her speedily to follow poor Tom Maitland to the grave. Indeed they already felt dreadfully sorry for Iris, her daughter, who would be left an orphan. They redoubled their attentions towards Louise. They would not let her stir a finger; they insisted on doing everything in the world to save her trouble. They had to, because if she was called upon to do anything tiresome or inconvenient her heart went back on her and there she was at death’s door. She was entirely lost without a man to take care of her, she said, and she did not know how, with her delicate health, she was going to bring up her dear Iris. Her friends asked why she did not marry again. Oh, with her heart it was out of the question, though of course she knew that dear Tom would have wished her to, and perhaps it would be the best thing for Iris if she did; but who would want to be bothered with a wretched invalid like herself? Oddly enough more than one young man showed himself quite ready to undertake the charge and a year after Tom’s death she allowed George Hobhouse to lead her to the altar. He was a fine, upstanding fellow, and he was not at all badly off. I never saw any one so grateful as he for the privilege of being allowed to take care of this frail little thing.

‘I shan’t live to trouble you long,’ she said.

He was a soldier and an ambitious one, but he resigned his commission. Louise’s health forced her to spend the winter at Monte Carlo and the summer at Deauville. He hesitated a little at throwing up his career, and Louise at first would not hear of it; but at last she yielded as she always yielded, and he prepared to make his wife’s last few years as happy as might be.

‘It can’t be very long now,’ she said. ‘I’ll try not to be troublesome.’

For the next two or three years Louise managed, notwithstanding her weak heart, to go beautifully dressed to all the most lively parties, to gamble very heavily, to dance and even to flirt with tall, slim young men. But George Hobhouse had not the stamina of Louise’s first husband and he had to brace himself now and then with a stiff drink for his day’s work as Louise’s second husband. It is possible that the habit would have grown on him, which Louise would not have liked at all, but very fortunately (for her) the war broke out. He rejoined his regiment and three months later was killed. It was a great shock to Louise. She felt, however, that in such a crisis she must not give way to a private grief; and if she had a heart attack nobody heard of it. In order to distract her mind, she turned her villa at Monte Carlo into a hospital for convalescent officers. Her friends told her that she would never survive the strain.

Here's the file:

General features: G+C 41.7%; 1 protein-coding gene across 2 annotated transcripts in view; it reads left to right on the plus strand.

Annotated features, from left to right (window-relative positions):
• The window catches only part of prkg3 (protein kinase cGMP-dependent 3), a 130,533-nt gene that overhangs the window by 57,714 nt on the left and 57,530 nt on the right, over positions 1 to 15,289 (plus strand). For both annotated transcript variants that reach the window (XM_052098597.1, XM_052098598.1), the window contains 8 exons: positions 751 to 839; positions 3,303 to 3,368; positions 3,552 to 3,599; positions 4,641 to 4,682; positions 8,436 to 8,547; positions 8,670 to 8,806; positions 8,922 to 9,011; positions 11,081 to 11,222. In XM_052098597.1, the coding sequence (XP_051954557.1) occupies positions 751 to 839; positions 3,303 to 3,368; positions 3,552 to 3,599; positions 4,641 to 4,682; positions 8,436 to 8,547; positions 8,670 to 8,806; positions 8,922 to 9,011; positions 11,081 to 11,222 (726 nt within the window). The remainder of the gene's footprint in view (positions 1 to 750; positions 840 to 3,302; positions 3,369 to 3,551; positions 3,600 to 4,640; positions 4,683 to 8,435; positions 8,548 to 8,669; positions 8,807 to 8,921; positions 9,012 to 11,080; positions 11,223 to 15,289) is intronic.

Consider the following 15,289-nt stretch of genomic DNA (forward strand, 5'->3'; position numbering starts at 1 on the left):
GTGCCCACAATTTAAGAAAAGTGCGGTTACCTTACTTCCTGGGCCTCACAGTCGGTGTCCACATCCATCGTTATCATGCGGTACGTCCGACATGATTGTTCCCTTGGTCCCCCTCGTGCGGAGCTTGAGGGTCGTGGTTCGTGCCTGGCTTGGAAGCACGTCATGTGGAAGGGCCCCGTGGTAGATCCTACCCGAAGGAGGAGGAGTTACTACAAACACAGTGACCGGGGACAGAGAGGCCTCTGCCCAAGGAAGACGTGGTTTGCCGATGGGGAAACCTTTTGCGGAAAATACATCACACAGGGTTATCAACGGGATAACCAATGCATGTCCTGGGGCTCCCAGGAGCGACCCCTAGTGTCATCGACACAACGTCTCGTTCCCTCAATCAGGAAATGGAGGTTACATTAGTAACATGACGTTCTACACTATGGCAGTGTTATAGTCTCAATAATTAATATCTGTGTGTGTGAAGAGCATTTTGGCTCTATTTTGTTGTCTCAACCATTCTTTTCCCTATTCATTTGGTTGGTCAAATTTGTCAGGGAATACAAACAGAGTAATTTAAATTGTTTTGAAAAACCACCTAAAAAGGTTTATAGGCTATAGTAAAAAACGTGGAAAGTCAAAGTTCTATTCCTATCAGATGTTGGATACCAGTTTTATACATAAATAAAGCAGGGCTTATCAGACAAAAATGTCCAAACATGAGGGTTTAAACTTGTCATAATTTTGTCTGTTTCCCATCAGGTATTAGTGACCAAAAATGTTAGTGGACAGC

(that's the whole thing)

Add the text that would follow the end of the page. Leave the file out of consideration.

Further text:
‘Of course it will kill me,’ she said, ‘I know that. But what does it matter? I must do my bit.’

It didn’t kill her. She had the time of her life. There was no convalescent home in France that was more popular. I met her by chance in Paris. She was lunching at the Ritz with a tall and very handsome Frenchman. She explained that she was there on business connected with the hospital. She told me that the officers were too charming to her. They knew how delicate she was and they wouldn’t let her do a single thing. They took care of her, well—as though they were all her husbands. She sighed.

‘Poor George, who would ever have thought that I, with my heart, should survive him?’

‘And poor Tom!’ I said.

I don’t know why she didn’t like my saying that. She gave me her plaintive smile and her beautiful eyes filled with tears.

‘You always speak as though you grudged me the few years that I can expect to live.’

‘By the way, your heart’s much better, isn’t it?’

‘It’ll never be better. I saw a specialist this morning and he said I must be prepared for the worst.’

‘Oh, well, you’ve been prepared for that for nearly twenty years now, haven’t you?’

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